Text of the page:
Paper or plastic? Diesel or hybrid? Bottled or tap water? Ever since the devastating implications of global climate change came to light, concerned consumers have struggled to understand the implications of our everyday decisions. Often these questions lack clear-cut answers, and on a global scale the impact of such small choices can seem unimportant. On one issue, however, the answer is unequivocal, the ramifications far-reaching and significant: We must demand organic.
Maria Rodale, a third-generation advocate for organic farmers and farming practices, knows that the widespread use of chemicals on farms throughout the United States, and increasingly in other countries, causes more damage to our fragile environment than the burning of fossil fuels or the eradication of our rain forests. Moreover, by poisoning both our land and our waterways with harmful chemicals, we are jeopardizing our very health--and that of our children. How can we reverse this frightening trend? We must demand organic.
Drawing on research from the prestigious Rodale Institute, leading health researchers, and conversations with chemical farmers from coast to coast, Maria Rodale traces the genesis of chemical farming and the rise of the immense companies that profit from farmers' reliance on chemical pesticides, fertilizers, and genetically modified seeds. She also brings to light the government's role in allow such practices (and the companies that profit from them) to flourish without regulation. She explains that modern organic farming would not only help reverse climate change by helping to reduce harmful carbon emissions but would also improve the quality of the food we eat and ensure a betty quality of life in farming communities nationwide.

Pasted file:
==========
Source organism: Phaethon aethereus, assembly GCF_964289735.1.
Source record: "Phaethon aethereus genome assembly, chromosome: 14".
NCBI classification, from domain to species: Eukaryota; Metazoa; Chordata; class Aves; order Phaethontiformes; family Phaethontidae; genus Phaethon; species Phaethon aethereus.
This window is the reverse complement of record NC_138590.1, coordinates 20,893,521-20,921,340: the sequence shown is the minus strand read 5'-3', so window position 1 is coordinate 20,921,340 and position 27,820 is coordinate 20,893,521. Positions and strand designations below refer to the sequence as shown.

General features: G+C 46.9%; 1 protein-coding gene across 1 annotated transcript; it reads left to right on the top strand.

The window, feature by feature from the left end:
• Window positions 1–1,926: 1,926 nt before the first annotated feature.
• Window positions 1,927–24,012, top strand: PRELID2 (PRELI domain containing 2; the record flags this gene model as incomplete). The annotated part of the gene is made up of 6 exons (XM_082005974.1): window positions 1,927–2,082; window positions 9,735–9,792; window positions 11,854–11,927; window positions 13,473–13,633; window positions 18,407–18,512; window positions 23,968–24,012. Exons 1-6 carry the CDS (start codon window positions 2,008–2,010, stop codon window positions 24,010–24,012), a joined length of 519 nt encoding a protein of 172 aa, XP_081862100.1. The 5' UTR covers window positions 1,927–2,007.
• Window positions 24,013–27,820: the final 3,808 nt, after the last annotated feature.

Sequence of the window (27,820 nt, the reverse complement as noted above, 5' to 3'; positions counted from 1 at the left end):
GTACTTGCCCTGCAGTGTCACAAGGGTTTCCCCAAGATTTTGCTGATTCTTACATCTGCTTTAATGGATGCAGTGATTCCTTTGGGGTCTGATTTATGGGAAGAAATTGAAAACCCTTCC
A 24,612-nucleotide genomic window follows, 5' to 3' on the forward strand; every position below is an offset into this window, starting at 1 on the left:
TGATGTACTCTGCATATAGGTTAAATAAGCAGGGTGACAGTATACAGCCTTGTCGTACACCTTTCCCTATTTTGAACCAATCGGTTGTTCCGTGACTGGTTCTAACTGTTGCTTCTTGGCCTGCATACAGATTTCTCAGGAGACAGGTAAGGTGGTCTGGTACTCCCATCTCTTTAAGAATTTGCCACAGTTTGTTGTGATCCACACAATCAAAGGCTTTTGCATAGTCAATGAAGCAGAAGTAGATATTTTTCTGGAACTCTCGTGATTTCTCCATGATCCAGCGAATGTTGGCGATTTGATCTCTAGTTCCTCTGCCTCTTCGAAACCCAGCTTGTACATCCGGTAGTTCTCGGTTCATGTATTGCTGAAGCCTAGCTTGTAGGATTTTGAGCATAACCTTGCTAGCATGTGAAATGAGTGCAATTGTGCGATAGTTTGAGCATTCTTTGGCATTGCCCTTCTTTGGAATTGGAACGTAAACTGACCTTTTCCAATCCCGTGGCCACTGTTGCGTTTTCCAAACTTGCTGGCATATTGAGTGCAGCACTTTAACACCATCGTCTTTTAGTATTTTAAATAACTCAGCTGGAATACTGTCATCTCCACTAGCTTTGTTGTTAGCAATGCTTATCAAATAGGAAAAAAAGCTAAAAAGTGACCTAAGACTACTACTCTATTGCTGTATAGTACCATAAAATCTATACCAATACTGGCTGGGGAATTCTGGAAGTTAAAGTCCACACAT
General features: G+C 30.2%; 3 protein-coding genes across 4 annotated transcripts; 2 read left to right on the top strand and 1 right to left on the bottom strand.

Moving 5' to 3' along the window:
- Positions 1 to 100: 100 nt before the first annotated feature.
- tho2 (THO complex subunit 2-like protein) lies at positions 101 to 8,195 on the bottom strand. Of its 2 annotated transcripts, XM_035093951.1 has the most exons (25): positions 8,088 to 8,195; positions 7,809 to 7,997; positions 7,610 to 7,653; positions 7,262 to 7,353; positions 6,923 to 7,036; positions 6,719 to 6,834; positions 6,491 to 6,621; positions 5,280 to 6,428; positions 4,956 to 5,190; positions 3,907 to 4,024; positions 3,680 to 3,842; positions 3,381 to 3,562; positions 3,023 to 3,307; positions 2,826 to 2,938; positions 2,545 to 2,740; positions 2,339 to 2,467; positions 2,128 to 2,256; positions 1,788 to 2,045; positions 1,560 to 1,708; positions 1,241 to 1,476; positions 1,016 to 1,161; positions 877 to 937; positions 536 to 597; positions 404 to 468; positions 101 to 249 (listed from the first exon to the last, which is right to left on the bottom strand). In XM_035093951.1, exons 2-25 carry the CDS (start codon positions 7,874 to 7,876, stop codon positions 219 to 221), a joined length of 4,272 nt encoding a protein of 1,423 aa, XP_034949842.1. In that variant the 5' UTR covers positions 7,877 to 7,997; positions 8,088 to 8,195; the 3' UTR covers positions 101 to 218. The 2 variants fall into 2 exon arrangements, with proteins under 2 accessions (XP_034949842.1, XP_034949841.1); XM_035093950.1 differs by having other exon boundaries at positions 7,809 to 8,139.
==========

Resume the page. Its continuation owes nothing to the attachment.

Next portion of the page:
Granddaughter to Rodale's founder, and its current CEO, the author offers a passionate, evenhanded, nonacademic argument for the overall wisdom-economical and ecological-for farming organic. Deeply aware of the public confusion and suspicion surrounding organic farming as a "hippie" cause, Rodale first persuades readers that years of chemical and pesticide use have poisoned our environment-not hard to do, considering elevated cancer levels, increases in asthma, and fertility disorders, among other afflictions attributed to environmental factors. Rodale places blame for U.S. reliance on chemical-saturated farming, especially employing the use of genetically modified seeds, mostly on powerful chemical companies' manipulative advertising doublespeak, but also on government protection of conventional farmers. In her strongest section delineating "a year in the life of a chemical farmer," Rodale shares clarifying findings from her own focus group that these farmers become dependent on chemical companies for their products and can't see another way, even when costs keep going up, soil is depleted, and yields decrease. In the end, Rodale does a vigorous job of debunking myths plaguing both sides. (May) Copyright 2010 Reed Business Information.
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March 15, 2010
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